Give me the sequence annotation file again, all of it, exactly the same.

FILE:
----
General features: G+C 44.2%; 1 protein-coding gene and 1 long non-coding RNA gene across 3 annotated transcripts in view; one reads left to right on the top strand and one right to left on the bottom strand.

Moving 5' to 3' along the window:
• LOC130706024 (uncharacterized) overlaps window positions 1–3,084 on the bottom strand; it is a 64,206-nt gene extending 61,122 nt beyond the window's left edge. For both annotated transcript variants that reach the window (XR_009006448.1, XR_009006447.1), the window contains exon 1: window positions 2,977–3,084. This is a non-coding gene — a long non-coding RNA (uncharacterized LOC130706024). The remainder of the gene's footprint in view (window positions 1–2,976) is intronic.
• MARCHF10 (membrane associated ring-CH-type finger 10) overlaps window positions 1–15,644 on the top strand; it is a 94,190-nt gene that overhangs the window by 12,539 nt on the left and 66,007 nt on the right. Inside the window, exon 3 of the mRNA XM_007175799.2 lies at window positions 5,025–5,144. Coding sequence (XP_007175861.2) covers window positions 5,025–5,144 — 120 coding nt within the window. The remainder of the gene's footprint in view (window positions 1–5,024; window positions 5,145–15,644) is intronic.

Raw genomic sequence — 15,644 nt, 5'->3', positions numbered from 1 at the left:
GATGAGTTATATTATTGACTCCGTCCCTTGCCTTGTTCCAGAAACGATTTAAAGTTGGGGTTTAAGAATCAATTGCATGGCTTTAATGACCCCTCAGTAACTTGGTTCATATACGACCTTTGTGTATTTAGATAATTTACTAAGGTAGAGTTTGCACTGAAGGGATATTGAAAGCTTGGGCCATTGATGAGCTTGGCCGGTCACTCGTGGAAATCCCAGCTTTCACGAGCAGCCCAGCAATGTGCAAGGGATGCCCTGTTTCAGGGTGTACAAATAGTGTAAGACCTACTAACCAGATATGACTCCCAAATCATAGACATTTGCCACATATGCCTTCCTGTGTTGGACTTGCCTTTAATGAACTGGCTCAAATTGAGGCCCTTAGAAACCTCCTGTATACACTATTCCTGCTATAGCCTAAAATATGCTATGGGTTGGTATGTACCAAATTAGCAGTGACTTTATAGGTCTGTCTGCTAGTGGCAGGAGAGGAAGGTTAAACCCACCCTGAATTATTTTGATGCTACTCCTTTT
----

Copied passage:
General features: G+C 44.2%; 1 protein-coding gene and 1 long non-coding RNA gene across 3 annotated transcripts in view; one reads left to right on the top strand and one right to left on the bottom strand.

Moving 5' to 3' along the window:
• LOC130706024 (uncharacterized) overlaps window positions 1–3,084 on the bottom strand; it is a 64,206-nt gene extending 61,122 nt beyond the window's left edge. For both annotated transcript variants that reach the window (XR_009006448.1, XR_009006447.1), the window contains exon 1: window positions 2,977–3,084. This is a non-coding gene — a long non-coding RNA (uncharacterized LOC130706024). The remainder of the gene's footprint in view (window positions 1–2,976) is intronic.
• MARCHF10 (membrane associated ring-CH-type finger 10) overlaps window positions 1–15,644 on the top strand; it is a 94,190-nt gene that overhangs the window by 12,539 nt on the left and 66,007 nt on the right. Inside the window, exon 3 of the mRNA XM_007175799.2 lies at window positions 5,025–5,144. Coding sequence (XP_007175861.2) covers window positions 5,025–5,144 — 120 coding nt within the window. The remainder of the gene's footprint in view (window positions 1–5,024; window positions 5,145–15,644) is intronic.

Raw genomic sequence — 15,644 nt, 5'->3', positions numbered from 1 at the left:
GATGAGTTATATTATTGACTCCGTCCCTTGCCTTGTTCCAGAAACGATTTAAAGTTGGGGTTTAAGAATCAATTGCATGGCTTTAATGACCCCTCAGTAACTTGGTTCATATACGACCTTTGTGTATTTAGATAATTTACTAAGGTAGAGTTTGCACTGAAGGGATATTGAAAGCTTGGGCCATTGATGAGCTTGGCCGGTCACTCGTGGAAATCCCAGCTTTCACGAGCAGCCCAGCAATGTGCAAGGGATGCCCTGTTTCAGGGTGTACAAATAGTGTAAGACCTACTAACCAGATATGACTCCCAAATCATAGACATTTGCCACATATGCCTTCCTGTGTTGGACTTGCCTTTAATGAACTGGCTCAAATTGAGGCCCTTAGAAACCTCCTGTATACACTATTCCTGCTATAGCCTAAAATATGCTATGGGTTGGTATGTACCAAATTAGCAGTGACTTTATAGGTCTGTCTGCTAGTGGCAGGAGAGGAAGGTTAAACCCACCCTGAATTATTTTGATGCTACTCCTTTT